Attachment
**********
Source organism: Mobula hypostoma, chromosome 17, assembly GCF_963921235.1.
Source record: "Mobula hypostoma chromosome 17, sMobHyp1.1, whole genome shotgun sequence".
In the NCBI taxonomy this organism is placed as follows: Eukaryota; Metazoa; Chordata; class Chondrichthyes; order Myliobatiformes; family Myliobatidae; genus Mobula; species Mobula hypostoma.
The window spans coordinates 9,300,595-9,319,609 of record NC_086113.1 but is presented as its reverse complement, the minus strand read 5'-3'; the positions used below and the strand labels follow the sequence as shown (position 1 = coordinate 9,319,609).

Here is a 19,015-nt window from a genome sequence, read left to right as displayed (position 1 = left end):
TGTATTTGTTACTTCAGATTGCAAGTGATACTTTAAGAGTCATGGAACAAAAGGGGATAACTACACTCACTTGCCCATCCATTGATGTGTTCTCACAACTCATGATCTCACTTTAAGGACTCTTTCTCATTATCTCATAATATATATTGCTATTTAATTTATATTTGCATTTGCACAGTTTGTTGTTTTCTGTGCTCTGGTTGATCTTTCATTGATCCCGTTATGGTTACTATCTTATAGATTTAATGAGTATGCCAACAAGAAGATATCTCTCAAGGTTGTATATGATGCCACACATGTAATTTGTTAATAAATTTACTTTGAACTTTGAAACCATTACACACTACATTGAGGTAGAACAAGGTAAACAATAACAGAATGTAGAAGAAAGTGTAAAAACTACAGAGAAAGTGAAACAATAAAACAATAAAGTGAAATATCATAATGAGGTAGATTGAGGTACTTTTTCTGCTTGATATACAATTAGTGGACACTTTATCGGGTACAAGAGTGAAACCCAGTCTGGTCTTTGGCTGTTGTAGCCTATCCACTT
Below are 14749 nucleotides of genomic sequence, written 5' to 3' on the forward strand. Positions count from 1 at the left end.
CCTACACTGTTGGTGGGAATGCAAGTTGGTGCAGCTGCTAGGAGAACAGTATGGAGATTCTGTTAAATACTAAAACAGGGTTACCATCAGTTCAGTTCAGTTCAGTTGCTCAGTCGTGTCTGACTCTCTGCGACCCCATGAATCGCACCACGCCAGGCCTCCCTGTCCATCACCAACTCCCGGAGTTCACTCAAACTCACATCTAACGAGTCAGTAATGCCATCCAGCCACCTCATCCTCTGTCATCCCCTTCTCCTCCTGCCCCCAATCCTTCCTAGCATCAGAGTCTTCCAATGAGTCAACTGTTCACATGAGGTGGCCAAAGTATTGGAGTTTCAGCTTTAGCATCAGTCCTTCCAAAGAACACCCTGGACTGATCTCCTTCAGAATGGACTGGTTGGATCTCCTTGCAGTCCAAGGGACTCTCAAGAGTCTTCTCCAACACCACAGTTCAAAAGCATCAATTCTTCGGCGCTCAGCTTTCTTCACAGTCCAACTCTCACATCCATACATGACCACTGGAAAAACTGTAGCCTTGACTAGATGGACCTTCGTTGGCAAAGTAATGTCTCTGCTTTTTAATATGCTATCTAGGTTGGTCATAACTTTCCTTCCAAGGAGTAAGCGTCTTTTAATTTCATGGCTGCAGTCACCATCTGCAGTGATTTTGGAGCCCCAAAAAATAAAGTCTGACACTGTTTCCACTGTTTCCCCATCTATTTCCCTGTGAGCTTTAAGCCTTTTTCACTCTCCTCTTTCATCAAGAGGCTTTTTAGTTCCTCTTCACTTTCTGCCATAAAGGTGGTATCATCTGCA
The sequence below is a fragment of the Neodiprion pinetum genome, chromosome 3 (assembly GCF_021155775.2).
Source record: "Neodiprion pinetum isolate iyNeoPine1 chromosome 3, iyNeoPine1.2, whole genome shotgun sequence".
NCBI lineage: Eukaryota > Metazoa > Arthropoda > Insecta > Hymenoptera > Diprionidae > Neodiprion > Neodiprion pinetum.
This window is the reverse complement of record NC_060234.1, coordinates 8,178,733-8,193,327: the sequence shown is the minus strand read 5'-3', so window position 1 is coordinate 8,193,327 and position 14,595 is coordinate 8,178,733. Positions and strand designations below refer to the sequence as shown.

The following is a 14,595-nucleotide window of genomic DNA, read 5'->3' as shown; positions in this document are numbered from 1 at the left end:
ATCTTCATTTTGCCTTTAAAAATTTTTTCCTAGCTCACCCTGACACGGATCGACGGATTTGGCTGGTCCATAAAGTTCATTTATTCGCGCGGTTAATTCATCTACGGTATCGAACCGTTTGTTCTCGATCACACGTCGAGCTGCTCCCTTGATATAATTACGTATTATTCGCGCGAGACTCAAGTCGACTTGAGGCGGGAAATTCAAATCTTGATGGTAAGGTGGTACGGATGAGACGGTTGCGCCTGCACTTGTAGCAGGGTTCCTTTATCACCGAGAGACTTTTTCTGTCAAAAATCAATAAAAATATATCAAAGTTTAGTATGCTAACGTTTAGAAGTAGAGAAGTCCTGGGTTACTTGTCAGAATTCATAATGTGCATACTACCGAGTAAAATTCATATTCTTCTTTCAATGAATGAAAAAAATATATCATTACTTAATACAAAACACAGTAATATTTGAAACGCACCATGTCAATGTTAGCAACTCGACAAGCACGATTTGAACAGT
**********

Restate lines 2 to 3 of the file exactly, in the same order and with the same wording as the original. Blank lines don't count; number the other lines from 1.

Source record: "Mobula hypostoma chromosome 17, sMobHyp1.1, whole genome shotgun sequence".
In the NCBI taxonomy this organism is placed as follows: Eukaryota; Metazoa; Chordata; class Chondrichthyes; order Myliobatiformes; family Myliobatidae; genus Mobula; species Mobula hypostoma.